For the location of the speaker in the tube, you've got a couple of choices. You can usually offset the speaker about 1/5 to 1/3 from the beginning of the tube if you want. The further away you move the speaker from the opening, however, the higher the rolloff frequency of the system. At 1/5 offset, that means you lose 20% of your bandwidth. While that might be desirable in some cases where the speaker has notorious breakup modes or simply poorly damped low frequency behavior, it usually isn't and you should put the cone at the beginning of the tube. ;)

Well, that's about it! There's a fair bit more to TL theory than this, such as how to fold the tube, flaring it, tapering it, variations of the two, damping materials, stuffing density, and loads of other stuff that you really don't need to know to start designing your own TL. I hope this cleared TLs up! :)

-Dave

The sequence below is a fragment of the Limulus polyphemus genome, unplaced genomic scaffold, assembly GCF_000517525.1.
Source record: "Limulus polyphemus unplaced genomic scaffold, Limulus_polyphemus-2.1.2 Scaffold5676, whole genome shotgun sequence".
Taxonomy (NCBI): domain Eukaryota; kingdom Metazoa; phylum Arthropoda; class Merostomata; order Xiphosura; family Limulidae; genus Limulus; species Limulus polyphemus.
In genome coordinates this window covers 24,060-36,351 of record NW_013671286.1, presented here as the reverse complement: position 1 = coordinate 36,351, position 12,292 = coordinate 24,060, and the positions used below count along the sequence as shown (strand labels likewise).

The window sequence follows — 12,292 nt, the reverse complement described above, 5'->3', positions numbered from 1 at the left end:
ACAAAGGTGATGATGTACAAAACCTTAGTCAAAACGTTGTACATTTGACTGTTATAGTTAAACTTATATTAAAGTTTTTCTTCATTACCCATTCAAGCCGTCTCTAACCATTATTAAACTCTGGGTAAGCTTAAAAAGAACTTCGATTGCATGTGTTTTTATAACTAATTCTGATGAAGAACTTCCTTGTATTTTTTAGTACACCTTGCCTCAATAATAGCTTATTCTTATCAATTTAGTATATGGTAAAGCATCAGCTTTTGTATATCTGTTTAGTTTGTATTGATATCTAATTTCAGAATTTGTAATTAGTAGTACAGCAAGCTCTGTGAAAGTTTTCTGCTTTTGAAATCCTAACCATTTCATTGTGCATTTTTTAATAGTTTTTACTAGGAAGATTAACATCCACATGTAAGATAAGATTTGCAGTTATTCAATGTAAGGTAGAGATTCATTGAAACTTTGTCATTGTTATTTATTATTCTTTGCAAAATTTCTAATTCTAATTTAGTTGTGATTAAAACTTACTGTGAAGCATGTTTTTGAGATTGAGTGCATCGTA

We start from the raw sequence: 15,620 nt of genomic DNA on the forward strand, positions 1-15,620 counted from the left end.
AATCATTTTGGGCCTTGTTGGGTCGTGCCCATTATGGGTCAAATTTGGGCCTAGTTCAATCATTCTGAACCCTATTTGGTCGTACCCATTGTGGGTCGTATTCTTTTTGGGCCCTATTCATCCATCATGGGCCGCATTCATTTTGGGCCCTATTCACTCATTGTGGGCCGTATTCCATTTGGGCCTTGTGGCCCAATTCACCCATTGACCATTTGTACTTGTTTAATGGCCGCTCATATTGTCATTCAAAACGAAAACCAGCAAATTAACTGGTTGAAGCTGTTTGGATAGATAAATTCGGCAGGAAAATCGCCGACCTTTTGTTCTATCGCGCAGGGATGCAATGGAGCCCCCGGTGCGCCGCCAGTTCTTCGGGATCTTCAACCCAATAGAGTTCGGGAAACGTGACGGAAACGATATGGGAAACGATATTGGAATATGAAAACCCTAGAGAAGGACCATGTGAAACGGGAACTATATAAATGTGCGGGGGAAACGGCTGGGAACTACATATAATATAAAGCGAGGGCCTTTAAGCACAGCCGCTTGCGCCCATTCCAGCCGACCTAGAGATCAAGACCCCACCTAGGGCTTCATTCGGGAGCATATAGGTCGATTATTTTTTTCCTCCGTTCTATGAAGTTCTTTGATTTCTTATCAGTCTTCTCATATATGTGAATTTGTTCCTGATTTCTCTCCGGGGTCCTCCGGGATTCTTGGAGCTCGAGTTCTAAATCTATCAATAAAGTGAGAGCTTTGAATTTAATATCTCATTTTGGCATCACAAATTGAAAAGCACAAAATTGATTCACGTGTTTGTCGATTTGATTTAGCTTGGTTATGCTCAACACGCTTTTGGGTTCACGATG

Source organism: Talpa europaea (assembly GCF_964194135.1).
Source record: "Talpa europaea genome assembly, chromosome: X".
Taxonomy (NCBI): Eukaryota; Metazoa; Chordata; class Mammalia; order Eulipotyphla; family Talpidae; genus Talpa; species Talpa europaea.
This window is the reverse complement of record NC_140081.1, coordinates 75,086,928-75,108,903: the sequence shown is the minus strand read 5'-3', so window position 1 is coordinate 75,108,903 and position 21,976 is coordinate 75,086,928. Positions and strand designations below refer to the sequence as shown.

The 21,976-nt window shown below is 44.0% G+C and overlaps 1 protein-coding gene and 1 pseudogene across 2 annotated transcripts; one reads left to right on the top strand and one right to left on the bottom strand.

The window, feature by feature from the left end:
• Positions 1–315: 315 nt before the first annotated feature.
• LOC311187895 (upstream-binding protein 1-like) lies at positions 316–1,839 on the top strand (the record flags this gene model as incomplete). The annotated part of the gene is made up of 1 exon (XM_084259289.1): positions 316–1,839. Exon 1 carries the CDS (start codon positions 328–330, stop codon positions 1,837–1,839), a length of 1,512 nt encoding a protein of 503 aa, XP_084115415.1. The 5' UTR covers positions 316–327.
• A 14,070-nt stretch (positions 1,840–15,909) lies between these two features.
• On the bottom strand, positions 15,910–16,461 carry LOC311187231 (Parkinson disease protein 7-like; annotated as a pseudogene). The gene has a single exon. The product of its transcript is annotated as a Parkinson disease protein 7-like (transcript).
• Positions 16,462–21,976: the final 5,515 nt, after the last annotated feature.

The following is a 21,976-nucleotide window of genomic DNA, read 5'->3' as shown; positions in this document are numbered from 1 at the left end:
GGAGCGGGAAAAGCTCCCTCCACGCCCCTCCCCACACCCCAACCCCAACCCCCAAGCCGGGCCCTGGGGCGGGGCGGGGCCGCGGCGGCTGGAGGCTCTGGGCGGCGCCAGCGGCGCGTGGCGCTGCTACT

IDSkoT
11-24-2009, 01:11 AM
Good write-up. Unfortunately, and this of course is not your fault, I knew all of this. :crap:

I might throw a SI BM in a TL. What do you suggest in terms of parameters for TL? As in, what would you recommend in terms of a good Fs / Sd for a driver. Or just give me links.

BTW, here are T/S for the SI BM:

12 inch
Re (coils in series) 7.8
Fs 28.3
Le 3.4
Qms 3.55
Qes 0.38
Qts 0.34
Cms 158
Mms (grams) 128
Vas (liters) 83.6
Sd (cm^2) 480
BL 21.9
SPL (1W/1M) 88


EDIT:: Also, where did you derive 1125 from?

PV Audio
11-24-2009, 01:17 AM
Good write-up. Unfortunately, and this of course is not your fault, I knew all of this. :crap: